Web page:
Introduction

 

Craft, Design and Creative Industry flourish in Thailand. The rich traditions of Thai visual culture persists in the hands, hearts and tools of today applied artists, designers and craftspeople.

Echoing royal patronage of the past, one prominent figure in this revival has been Her Majesty Queen Sirikit. The Queen’s interest in local crafts arose from pioneering trips she and King Bhumibol Adulyadej began making throughout the Thai countryside soon after his coronation in 1950. Both the King and the Queen of Thailand support projects and activities that provide opportunities for crafts people and designers in both rural and urban centres. Project Vetiver, and experiment that combined ecology and design production has resulted in many fine designs. Available in all regions of the country, Vetiver grass protects erosion and maintains underground moisture. The blades of the grass are ideal for weaving. Artisans throughout Thailand were encouraged to experiment with the material resulting in many successful design products and creative industries.

Many Thai design and craft educators are concerned that too many Thai designers copy the West, resulting in designs that have not relationship with Thai climate and culture. Courses have been developed to challenge students to explore the beauty and function of old wats (temples) and markets, along with other traditional Thai arts and crafts.

Perhaps, the most impressive design centre in the world, certainly in Asia is the TCDC (Thailand Creative & Design Centre) was begun in 2005. The facilities include impressive libraries and spaces for research, lectures, seminars, impressive regional and international  exhibitions. Electronic data bases, and digital tools provide information and documentation of design, craft and creative industries in Thailand and around the globe.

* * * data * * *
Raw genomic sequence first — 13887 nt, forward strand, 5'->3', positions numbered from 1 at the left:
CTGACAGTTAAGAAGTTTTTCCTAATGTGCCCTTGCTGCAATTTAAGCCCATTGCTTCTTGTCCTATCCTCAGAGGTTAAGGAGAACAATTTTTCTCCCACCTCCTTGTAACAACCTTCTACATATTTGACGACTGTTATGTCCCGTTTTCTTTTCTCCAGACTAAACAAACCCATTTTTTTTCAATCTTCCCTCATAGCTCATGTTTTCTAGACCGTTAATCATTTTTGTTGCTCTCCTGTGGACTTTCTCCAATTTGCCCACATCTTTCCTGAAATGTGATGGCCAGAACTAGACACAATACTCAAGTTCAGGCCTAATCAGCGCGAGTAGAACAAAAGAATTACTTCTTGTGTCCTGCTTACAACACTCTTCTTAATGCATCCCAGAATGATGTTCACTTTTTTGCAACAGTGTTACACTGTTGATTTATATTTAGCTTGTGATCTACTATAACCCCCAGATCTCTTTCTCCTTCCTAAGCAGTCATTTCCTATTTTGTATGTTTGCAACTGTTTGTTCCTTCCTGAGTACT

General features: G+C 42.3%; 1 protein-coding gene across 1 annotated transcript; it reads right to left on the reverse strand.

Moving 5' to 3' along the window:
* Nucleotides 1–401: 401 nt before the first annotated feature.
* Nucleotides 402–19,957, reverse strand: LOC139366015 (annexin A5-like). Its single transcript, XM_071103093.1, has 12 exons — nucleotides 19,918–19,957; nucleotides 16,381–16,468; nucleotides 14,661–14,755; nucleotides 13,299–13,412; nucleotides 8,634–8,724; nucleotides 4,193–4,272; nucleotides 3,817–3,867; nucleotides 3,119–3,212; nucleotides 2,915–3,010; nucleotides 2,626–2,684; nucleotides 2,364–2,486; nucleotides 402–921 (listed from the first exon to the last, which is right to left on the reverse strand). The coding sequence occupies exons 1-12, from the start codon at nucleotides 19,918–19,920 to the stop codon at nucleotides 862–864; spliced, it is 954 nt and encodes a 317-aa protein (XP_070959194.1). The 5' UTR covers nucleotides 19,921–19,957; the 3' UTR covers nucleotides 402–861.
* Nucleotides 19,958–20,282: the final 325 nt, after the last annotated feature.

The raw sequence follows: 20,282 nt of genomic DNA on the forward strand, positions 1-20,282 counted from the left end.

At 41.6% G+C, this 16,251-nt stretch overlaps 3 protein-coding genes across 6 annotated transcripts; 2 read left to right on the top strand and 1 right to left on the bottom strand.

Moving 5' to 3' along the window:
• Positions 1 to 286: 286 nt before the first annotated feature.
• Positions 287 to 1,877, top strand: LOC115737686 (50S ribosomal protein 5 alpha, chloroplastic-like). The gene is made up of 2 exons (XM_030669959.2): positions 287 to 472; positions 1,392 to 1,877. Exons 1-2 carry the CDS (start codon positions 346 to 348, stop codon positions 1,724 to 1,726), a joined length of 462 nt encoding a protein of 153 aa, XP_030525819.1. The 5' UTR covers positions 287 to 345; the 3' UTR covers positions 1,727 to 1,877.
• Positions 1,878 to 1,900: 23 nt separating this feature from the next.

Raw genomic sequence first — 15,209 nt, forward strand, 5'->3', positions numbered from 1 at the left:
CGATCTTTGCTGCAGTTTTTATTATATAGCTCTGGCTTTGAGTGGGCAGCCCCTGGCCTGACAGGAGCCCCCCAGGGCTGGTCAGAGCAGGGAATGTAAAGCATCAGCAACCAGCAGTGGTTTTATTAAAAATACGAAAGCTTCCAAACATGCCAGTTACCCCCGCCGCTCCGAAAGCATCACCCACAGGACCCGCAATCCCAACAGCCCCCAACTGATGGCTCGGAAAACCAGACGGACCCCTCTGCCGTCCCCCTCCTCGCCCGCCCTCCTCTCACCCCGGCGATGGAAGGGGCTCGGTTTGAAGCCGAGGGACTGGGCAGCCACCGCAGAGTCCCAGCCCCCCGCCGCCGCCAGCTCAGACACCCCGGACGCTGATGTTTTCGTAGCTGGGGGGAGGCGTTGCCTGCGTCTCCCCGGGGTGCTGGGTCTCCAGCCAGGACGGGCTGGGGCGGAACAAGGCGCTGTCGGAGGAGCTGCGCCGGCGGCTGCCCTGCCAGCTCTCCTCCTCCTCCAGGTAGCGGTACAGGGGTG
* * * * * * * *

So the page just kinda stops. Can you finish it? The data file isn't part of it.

The Canadian Government, through it’s development assistance programme in Thailand, funded a research project that solved a environmental problem. Thai villagers are now successfully using water hyacinth in the manufacture of their baskets. Later the hyacinth was used to produce high quality furniture like this settee. The water hyacinth is use after drying, planning, chemical treating and a second drying. The use of the water hyacinth is not only a alternative use of material, but also helps to solve environmental problems. This research has provided numerous Thai designers/craftspeople with new materials resulting in world wide recognition of fine designs created from water hyacinth.

The Office of Product Development and Design for Export promotes design education and excellence. A number of annual design competitions include awards for toys, jewelry and showcase/exhibitions of Thai gems, furniture, fashions, textiles, and other design products for export. Thai government officials, manufacturers and educators are, very much aware of the need for design excellence in the competitive markets of the world. These groups are working on programmes to encourage highest standards of applied arts.        
      
Represented on the APAAF web pages are thirty examples of applied arts from Thailand including both traditional and new designs, all produces within the past three years. Selection was made with assistance from craft and design professionals, government authorities, faculty and students from universities and institutes in Thailand.

 

Sam Carter, Curator
Bangkok, 2008

Sources:

TCDC- Thailand Creative and Design Centre
Kittratana Pitipanich, Design Advisory Director
http://www.tcdc.or.th/

Brian Mertens-Bangkok-“Thai ideas in Design, Textile and Furniture”
http://brianmertens.net/

Thai Craft Fair
http://www.thaicraft.org/new/index.html

Thai Craft in Bangkok
http://www.bangkok.com/shopping-good-buys/index.html

Jim Thompson
Chutima Dumsuwan- Public Relations and Brand Manager
http://www.jimthompson.com/index.asp